René Cassin is shocked by the murders that took place last week. We have a particular connection to these dreadful events. As a Jewish organisation, we are horrified at the targeting of a kosher supermarket. And Monsieur René Cassin, the French Jew after whom we are named, is buried at the Panthéon in Paris – just across the Seine from the brutal attack on the offices of Charlie Hebdo.
Cassin was one of the co-authors of the UN’s Universal Declaration of Human Rights. His consciousness was forged by the terrible events of the twentieth century: seriously wounded in the First World War, he became a man of peace; having seen his sister and 25 members of his family deported and murdered by the Nazis, he became what President Mitterrand described as a ‘soldier of human rights’.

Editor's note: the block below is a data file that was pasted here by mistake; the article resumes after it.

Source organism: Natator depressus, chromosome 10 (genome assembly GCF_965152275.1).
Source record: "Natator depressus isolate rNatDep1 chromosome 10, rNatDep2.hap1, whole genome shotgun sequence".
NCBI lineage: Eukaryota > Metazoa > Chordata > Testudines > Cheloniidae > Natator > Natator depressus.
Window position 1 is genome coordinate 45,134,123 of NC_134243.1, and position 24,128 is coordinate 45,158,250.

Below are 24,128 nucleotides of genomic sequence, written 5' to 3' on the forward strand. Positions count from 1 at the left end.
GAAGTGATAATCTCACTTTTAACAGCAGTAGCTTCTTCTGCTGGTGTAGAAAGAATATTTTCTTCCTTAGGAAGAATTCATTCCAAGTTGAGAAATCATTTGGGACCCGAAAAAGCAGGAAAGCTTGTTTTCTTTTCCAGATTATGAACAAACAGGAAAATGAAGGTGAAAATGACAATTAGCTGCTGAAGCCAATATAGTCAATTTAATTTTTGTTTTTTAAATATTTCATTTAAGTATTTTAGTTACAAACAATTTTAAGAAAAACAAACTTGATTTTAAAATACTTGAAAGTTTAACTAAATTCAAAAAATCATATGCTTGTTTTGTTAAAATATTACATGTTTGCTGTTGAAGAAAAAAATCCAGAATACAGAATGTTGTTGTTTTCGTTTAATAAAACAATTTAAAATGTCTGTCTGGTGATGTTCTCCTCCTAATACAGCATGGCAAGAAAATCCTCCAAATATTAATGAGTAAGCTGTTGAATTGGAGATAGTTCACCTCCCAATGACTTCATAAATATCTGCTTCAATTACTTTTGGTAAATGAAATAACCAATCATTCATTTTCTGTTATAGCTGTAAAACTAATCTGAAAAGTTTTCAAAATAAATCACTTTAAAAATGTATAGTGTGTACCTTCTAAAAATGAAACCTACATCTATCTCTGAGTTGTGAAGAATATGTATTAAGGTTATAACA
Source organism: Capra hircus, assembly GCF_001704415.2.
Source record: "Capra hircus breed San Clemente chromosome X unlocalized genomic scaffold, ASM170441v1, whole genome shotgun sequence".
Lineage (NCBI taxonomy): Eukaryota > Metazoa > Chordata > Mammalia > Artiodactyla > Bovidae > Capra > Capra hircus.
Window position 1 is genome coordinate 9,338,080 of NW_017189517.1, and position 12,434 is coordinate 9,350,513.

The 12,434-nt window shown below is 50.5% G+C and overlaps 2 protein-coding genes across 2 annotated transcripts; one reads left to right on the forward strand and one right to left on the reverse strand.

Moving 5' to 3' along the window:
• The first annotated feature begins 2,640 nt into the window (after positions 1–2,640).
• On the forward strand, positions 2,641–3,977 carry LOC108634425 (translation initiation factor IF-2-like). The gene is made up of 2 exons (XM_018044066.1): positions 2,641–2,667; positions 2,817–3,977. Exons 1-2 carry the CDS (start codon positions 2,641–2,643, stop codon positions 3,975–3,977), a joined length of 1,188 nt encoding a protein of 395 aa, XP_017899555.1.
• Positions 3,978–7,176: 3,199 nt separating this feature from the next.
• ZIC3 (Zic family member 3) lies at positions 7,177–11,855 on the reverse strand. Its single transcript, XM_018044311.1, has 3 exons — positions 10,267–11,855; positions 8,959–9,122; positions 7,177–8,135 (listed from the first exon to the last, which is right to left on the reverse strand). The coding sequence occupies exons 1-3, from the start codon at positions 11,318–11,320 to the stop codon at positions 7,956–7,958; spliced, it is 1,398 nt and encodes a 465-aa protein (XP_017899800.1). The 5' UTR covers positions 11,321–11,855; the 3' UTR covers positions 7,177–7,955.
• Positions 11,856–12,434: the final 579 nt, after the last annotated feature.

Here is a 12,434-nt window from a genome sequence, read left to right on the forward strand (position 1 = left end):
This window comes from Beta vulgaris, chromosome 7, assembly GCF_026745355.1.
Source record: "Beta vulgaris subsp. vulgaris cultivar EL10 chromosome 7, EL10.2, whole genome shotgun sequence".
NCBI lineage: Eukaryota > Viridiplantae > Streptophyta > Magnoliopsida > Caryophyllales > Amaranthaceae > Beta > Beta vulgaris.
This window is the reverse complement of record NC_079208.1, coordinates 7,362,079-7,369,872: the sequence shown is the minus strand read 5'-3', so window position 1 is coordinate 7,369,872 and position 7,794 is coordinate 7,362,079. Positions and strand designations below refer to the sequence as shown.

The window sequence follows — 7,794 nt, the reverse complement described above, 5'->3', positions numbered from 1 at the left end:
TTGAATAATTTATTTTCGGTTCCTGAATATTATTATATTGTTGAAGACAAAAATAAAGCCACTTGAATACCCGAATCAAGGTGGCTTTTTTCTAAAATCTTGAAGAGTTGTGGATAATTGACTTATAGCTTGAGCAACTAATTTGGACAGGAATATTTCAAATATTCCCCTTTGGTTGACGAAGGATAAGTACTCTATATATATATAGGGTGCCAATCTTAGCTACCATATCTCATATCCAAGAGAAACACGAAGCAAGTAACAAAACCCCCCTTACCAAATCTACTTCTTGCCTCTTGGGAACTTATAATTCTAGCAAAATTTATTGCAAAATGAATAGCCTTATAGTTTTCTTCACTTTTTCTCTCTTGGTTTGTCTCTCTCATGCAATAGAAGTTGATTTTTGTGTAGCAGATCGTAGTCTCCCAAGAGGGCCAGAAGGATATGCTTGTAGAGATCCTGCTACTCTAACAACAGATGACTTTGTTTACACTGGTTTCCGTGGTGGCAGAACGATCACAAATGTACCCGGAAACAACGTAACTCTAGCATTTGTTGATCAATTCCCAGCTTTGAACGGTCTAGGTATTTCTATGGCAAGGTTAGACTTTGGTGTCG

We bear Cassin’s name and we strive to respond to the events in Paris in his spirit. We condemn violence. We condemn murder as the most fundamental violation of human rights. We support freedom of expression as essential to the lifeblood of a plural democracy.
We are reminded that René Cassin passionately preached the universality of human rights – that they applied to everyone regardless of religion or race. In that vein, we equally condemn those who would use these atrocities to justify violence against, or political oppression of, vulnerable minorities.
In conclusion, we hope and believe – as our namesake did – that the human virtues of tolerance and respect will triumph over hatred and suspicion.